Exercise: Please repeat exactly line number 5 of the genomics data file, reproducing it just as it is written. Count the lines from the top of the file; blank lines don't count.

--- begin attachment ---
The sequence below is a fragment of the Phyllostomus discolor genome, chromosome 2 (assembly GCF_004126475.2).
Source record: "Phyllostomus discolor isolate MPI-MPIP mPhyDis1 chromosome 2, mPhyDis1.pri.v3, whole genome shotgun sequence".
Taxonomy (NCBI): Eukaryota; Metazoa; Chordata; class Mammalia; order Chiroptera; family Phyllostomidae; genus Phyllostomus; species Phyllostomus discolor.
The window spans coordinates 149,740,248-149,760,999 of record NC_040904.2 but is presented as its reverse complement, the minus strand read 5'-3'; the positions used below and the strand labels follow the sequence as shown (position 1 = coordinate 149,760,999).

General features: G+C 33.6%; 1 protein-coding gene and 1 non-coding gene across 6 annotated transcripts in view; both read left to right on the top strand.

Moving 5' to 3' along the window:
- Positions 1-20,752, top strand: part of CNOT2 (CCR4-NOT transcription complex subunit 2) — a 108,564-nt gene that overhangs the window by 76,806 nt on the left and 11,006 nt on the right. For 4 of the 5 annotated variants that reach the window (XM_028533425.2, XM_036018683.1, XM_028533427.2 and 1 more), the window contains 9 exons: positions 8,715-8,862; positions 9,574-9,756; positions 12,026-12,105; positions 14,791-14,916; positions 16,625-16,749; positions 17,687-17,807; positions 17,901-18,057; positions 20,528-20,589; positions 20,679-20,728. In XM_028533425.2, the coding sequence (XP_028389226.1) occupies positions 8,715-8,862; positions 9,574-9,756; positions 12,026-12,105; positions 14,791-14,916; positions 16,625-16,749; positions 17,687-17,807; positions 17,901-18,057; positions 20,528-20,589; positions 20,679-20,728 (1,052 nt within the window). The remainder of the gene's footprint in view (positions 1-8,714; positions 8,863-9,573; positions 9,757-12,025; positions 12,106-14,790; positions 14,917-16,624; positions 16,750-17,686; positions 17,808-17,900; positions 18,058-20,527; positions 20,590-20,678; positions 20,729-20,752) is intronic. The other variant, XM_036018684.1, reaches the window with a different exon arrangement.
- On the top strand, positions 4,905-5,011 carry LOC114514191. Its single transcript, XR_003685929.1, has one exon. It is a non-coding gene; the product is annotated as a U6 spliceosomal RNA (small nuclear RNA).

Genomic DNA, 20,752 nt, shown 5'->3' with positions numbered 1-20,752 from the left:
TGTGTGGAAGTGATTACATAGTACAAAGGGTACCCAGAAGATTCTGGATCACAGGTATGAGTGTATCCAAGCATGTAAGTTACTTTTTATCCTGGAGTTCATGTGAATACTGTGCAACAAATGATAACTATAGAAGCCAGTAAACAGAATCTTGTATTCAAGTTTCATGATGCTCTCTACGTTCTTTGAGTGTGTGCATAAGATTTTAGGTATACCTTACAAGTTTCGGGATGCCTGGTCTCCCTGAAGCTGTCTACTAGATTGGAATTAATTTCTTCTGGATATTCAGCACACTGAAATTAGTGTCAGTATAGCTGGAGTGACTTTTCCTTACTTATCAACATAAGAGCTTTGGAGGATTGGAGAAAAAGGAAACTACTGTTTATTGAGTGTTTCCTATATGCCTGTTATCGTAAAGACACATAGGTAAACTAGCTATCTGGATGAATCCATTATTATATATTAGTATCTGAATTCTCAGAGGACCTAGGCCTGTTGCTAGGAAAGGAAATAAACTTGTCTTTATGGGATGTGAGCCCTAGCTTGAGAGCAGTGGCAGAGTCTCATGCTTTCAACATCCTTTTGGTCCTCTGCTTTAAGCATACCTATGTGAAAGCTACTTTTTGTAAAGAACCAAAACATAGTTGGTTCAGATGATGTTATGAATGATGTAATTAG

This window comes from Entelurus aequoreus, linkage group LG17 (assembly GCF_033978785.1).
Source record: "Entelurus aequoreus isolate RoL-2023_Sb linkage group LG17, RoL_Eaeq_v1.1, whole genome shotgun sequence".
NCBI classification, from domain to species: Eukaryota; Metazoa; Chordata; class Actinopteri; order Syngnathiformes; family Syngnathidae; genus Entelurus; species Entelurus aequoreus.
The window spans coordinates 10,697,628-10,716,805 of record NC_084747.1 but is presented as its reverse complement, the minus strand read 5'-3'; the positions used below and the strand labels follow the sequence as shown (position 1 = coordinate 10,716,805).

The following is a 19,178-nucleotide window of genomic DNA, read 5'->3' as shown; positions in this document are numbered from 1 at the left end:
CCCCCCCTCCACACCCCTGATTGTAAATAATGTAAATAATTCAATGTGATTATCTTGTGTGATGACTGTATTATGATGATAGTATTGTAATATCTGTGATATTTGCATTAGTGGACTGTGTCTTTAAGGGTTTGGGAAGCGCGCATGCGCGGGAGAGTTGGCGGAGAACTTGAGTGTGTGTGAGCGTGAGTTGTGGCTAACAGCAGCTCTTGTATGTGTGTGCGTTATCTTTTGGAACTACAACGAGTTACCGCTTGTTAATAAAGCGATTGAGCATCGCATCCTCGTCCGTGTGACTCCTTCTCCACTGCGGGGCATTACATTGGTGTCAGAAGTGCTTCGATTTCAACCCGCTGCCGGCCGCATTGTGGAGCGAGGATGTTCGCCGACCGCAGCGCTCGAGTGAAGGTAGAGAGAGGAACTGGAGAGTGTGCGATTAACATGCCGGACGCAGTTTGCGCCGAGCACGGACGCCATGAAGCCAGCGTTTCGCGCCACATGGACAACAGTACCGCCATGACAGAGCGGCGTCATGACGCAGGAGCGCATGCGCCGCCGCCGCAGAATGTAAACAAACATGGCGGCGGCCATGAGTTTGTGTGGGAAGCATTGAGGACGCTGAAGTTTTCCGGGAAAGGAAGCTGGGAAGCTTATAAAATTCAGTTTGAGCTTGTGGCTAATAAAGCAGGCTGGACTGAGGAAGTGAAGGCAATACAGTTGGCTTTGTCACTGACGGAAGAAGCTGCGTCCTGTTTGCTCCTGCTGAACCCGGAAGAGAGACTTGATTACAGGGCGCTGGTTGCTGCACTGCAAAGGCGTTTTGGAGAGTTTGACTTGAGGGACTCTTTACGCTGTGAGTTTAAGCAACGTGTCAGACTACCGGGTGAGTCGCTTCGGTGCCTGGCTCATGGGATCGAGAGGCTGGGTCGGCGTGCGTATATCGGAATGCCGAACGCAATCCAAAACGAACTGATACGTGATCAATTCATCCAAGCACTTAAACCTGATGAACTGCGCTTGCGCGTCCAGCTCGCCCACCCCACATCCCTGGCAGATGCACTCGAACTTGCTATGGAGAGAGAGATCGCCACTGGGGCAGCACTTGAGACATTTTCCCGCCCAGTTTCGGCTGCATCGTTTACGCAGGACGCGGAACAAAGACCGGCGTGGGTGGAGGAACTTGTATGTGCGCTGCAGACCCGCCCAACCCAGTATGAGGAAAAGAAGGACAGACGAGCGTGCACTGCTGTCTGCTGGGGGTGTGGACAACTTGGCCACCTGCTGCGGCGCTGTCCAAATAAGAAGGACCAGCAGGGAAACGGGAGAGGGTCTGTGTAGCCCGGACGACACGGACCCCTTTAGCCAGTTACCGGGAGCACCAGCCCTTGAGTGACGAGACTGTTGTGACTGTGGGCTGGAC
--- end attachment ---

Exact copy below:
General features: G+C 33.6%; 1 protein-coding gene and 1 non-coding gene across 6 annotated transcripts in view; both read left to right on the top strand.